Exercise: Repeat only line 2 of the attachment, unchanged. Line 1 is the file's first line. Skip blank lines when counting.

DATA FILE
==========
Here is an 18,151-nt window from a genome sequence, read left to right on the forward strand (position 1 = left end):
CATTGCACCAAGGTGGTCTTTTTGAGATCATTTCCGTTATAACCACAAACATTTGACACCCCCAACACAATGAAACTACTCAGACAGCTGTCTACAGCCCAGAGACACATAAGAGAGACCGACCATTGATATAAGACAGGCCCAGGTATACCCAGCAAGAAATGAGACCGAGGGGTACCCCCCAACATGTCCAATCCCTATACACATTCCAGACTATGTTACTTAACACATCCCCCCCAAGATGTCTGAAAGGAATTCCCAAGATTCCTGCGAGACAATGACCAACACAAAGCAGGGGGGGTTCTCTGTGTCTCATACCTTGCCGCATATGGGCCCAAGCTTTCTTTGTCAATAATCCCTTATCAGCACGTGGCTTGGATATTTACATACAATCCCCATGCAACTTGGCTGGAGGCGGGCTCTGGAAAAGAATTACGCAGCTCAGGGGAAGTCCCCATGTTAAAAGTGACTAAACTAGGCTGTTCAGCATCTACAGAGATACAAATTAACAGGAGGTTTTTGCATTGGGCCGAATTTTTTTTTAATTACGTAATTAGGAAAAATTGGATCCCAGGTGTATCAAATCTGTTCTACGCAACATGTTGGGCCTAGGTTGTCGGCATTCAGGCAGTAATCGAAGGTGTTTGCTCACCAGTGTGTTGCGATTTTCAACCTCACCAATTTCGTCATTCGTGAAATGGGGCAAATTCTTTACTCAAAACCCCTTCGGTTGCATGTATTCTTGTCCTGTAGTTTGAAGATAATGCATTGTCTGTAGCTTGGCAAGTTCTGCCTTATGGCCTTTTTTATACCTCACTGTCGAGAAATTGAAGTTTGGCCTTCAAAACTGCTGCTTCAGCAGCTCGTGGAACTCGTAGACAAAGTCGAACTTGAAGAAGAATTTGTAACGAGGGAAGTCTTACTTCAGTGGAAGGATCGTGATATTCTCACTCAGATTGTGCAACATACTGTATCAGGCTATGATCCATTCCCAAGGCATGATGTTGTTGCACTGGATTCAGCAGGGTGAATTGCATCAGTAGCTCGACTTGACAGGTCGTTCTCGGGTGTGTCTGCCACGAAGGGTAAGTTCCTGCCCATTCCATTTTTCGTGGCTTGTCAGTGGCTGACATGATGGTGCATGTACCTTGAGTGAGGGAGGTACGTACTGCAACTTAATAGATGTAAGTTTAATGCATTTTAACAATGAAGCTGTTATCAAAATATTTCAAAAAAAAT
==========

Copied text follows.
CATTGCACCAAGGTGGTCTTTTTGAGATCATTTCCGTTATAACCACAAACATTTGACACCCCCAACACAATGAAACTACTCAGACAGCTGTCTACAGCCCAGAGACACATAAGAGAGACCGACCATTGATATAAGACAGGCCCAGGTATACCCAGCAAGAAATGAGACCGAGGGGTACCCCCCAACATGTCCAATCCCTATACACATTCCAGACTATGTTACTTAACACATCCCCCCCAAGATGTCTGAAAGGAATTCCCAAGATTCCTGCGAGACAATGACCAACACAAAGCAGGGGGGGTTCTCTGTGTCTCATACCTTGCCGCATATGGGCCCAAGCTTTCTTTGTCAATAATCCCTTATCAGCACGTGGCTTGGATATTTACATACAATCCCCATGCAACTTGGCTGGAGGCGGGCTCTGGAAAAGAATTACGCAGCTCAGGGGAAGTCCCCATGTTAAAAGTGACTAAACTAGGCTGTTCAGCATCTACAGAGATACAAATTAACAGGAGGTTTTTGCATTGGGCCGAATTTTTTTTTAATTACGTAATTAGGAAAAATTGGATCCCAGGTGTATCAAATCTGTTCTACGCAACATGTTGGGCCTAGGTTGTCGGCATTCAGGCAGTAATCGAAGGTGTTTGCTCACCAGTGTGTTGCGATTTTCAACCTCACCAATTTCGTCATTCGTGAAATGGGGCAAATTCTTTACTCAAAACCCCTTCGGTTGCATGTATTCTTGTCCTGTAGTTTGAAGATAATGCATTGTCTGTAGCTTGGCAAGTTCTGCCTTATGGCCTTTTTTATACCTCACTGTCGAGAAATTGAAGTTTGGCCTTCAAAACTGCTGCTTCAGCAGCTCGTGGAACTCGTAGACAAAGTCGAACTTGAAGAAGAATTTGTAACGAGGGAAGTCTTACTTCAGTGGAAGGATCGTGATATTCTCACTCAGATTGTGCAACATACTGTATCAGGCTATGATCCATTCCCAAGGCATGATGTTGTTGCACTGGATTCAGCAGGGTGAATTGCATCAGTAGCTCGACTTGACAGGTCGTTCTCGGGTGTGTCTGCCACGAAGGGTAAGTTCCTGCCCATTCCATTTTTCGTGGCTTGTCAGTGGCTGACATGATGGTGCATGTACCTTGAGTGAGGGAGGTACGTACTGCAACTTAATAGATGTAAGTTTAATGCATTTTAACAATGAAGCTGTTATCAAAATATTTCAAAAAAAAT